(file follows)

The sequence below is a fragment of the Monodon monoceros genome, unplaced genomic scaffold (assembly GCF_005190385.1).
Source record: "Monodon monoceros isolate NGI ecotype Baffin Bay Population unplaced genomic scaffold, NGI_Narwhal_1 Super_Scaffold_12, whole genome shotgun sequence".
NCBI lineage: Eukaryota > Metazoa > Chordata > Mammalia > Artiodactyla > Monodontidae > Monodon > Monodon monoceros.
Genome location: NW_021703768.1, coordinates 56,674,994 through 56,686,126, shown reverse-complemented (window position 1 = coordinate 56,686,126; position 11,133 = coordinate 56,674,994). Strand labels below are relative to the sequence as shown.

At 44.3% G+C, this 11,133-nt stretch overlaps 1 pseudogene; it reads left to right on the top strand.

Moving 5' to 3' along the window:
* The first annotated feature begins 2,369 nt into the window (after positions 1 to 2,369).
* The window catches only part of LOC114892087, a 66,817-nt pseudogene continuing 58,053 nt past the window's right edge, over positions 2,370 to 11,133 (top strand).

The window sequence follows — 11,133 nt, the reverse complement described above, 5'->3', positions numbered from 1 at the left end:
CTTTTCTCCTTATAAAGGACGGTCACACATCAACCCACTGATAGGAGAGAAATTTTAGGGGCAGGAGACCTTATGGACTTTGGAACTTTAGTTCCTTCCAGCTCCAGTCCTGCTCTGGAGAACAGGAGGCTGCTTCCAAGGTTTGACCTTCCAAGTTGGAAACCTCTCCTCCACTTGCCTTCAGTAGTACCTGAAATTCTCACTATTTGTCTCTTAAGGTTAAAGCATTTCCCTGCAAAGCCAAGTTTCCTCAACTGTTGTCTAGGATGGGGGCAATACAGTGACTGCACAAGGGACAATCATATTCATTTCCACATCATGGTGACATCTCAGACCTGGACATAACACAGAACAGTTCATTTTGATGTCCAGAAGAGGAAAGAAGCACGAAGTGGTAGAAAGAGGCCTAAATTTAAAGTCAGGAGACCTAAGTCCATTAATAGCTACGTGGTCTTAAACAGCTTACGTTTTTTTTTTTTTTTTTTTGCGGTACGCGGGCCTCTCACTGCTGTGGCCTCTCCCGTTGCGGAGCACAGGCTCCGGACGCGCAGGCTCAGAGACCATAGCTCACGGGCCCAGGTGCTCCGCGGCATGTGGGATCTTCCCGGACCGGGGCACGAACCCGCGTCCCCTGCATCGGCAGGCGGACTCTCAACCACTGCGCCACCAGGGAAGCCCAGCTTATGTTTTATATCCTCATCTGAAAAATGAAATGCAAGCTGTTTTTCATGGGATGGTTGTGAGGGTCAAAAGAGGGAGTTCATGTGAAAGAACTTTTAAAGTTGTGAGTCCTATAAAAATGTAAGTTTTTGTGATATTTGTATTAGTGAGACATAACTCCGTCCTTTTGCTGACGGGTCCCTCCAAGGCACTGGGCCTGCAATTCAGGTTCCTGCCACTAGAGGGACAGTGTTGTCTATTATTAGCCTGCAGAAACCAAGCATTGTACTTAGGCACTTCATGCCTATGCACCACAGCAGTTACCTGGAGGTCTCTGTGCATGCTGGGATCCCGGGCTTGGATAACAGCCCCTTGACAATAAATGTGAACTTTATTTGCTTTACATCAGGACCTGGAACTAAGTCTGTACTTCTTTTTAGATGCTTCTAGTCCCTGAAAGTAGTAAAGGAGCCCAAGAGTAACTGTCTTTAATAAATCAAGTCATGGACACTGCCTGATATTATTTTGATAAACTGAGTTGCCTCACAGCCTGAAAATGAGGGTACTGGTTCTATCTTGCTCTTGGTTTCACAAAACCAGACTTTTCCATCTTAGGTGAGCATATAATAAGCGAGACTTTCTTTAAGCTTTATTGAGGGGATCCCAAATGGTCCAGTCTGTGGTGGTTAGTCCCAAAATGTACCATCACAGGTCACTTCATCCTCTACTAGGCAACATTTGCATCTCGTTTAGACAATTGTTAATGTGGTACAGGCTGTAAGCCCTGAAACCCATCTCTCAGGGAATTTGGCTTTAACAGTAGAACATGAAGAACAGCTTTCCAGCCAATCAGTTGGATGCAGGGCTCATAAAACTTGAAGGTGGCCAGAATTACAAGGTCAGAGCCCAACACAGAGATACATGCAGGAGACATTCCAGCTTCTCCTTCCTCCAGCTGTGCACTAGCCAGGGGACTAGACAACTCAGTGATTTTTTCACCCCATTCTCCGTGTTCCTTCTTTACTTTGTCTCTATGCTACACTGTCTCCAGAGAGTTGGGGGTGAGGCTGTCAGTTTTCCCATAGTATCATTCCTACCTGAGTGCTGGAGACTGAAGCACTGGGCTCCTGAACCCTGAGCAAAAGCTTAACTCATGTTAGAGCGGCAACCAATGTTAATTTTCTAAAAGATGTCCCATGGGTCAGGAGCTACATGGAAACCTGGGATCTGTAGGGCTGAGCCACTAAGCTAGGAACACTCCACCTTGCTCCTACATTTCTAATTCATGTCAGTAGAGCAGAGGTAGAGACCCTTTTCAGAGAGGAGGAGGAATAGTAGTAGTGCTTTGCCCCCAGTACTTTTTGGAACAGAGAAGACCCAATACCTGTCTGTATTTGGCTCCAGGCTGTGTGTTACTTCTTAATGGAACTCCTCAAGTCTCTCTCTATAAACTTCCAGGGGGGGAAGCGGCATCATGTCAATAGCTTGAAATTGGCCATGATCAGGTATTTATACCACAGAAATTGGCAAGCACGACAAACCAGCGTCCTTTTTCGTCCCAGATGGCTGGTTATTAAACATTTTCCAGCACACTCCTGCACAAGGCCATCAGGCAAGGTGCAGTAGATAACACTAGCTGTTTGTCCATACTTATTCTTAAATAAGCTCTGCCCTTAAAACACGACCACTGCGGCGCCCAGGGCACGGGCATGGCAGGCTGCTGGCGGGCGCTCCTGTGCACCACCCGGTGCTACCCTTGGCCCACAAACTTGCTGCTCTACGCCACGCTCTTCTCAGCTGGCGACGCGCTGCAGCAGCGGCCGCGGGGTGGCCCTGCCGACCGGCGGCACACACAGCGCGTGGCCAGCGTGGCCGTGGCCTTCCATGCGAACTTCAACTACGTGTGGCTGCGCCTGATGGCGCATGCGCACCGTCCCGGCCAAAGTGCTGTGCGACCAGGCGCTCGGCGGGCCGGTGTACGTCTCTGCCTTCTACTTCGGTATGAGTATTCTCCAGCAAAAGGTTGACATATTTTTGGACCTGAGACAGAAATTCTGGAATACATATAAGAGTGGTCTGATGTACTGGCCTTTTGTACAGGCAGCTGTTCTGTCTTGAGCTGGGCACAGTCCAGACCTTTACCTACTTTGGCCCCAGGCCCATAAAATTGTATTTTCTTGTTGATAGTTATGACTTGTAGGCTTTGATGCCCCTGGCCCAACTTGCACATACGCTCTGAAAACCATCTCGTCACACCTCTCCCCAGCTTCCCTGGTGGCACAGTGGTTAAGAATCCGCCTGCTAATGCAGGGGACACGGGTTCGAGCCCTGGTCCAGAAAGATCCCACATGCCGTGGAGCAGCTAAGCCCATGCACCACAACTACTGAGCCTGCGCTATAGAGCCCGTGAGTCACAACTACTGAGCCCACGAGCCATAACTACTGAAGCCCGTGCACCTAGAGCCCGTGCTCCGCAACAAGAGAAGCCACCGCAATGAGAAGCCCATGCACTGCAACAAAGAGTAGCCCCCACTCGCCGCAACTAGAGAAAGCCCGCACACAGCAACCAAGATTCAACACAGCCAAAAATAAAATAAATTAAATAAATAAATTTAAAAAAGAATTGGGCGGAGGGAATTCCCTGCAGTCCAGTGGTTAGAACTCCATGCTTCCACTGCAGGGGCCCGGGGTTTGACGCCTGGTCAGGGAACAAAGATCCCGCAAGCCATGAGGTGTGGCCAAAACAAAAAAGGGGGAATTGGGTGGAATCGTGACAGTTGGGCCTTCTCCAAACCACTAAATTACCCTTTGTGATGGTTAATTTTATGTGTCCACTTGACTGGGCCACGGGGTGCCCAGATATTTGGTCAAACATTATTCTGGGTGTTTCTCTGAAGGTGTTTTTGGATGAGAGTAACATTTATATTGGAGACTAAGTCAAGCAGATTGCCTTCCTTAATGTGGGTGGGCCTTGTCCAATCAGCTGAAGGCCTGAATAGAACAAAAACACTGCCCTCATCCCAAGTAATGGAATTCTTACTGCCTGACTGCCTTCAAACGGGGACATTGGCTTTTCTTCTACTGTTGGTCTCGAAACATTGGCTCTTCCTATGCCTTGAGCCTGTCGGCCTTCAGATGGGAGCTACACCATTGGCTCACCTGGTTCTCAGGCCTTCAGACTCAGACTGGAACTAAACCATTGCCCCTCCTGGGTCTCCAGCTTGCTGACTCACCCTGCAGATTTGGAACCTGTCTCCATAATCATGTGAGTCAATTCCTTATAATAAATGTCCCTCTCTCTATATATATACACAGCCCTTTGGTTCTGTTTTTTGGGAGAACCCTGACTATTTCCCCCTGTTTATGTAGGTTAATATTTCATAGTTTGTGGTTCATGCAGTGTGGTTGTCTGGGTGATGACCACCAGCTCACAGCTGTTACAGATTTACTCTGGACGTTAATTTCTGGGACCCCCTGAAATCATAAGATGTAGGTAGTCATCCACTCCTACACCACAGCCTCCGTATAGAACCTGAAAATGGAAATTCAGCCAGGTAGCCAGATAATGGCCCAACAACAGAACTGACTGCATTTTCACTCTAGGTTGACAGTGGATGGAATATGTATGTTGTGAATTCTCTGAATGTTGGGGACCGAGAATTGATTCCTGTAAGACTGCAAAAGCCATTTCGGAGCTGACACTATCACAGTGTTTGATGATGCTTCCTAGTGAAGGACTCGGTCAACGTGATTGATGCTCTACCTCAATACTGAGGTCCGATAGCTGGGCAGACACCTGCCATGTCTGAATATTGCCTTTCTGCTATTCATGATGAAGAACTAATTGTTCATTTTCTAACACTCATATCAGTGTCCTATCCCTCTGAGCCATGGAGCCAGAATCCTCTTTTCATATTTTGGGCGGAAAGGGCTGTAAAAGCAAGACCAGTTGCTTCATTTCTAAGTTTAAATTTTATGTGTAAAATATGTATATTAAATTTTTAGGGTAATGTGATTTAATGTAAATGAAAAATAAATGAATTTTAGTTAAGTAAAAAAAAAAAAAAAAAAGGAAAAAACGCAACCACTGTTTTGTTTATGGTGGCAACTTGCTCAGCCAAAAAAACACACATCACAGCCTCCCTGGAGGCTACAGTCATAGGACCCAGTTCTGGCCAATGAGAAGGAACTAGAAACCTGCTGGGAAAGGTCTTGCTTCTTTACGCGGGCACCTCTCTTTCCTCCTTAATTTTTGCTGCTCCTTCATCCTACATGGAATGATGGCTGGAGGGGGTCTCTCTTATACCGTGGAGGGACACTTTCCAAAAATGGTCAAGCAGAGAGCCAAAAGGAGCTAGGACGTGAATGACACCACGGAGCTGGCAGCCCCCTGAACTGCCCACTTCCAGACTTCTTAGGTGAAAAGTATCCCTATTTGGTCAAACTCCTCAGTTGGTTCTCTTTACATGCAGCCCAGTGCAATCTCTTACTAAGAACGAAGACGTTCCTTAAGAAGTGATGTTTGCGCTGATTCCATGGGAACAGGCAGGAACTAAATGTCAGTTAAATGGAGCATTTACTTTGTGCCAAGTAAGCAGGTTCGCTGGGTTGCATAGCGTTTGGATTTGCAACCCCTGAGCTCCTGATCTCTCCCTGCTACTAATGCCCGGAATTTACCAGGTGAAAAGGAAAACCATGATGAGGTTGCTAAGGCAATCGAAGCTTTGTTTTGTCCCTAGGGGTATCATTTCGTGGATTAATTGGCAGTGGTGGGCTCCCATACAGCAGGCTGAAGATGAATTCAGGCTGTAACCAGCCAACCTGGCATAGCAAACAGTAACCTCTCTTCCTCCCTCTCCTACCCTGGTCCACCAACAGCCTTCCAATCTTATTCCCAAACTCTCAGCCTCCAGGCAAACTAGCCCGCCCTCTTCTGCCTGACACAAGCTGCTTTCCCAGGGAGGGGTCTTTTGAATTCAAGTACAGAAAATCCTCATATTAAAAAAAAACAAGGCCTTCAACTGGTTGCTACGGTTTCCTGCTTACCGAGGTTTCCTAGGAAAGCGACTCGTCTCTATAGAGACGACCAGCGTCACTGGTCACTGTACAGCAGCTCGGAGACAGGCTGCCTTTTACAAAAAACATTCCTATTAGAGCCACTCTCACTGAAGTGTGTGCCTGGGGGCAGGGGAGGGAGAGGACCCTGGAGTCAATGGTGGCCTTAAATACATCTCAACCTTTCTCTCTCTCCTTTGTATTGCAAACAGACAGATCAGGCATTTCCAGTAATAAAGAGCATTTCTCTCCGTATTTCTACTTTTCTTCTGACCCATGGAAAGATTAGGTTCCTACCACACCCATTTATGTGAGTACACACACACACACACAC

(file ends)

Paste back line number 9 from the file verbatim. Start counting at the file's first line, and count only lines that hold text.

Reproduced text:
The window sequence follows — 11,133 nt, the reverse complement described above, 5'->3', positions numbered from 1 at the left end: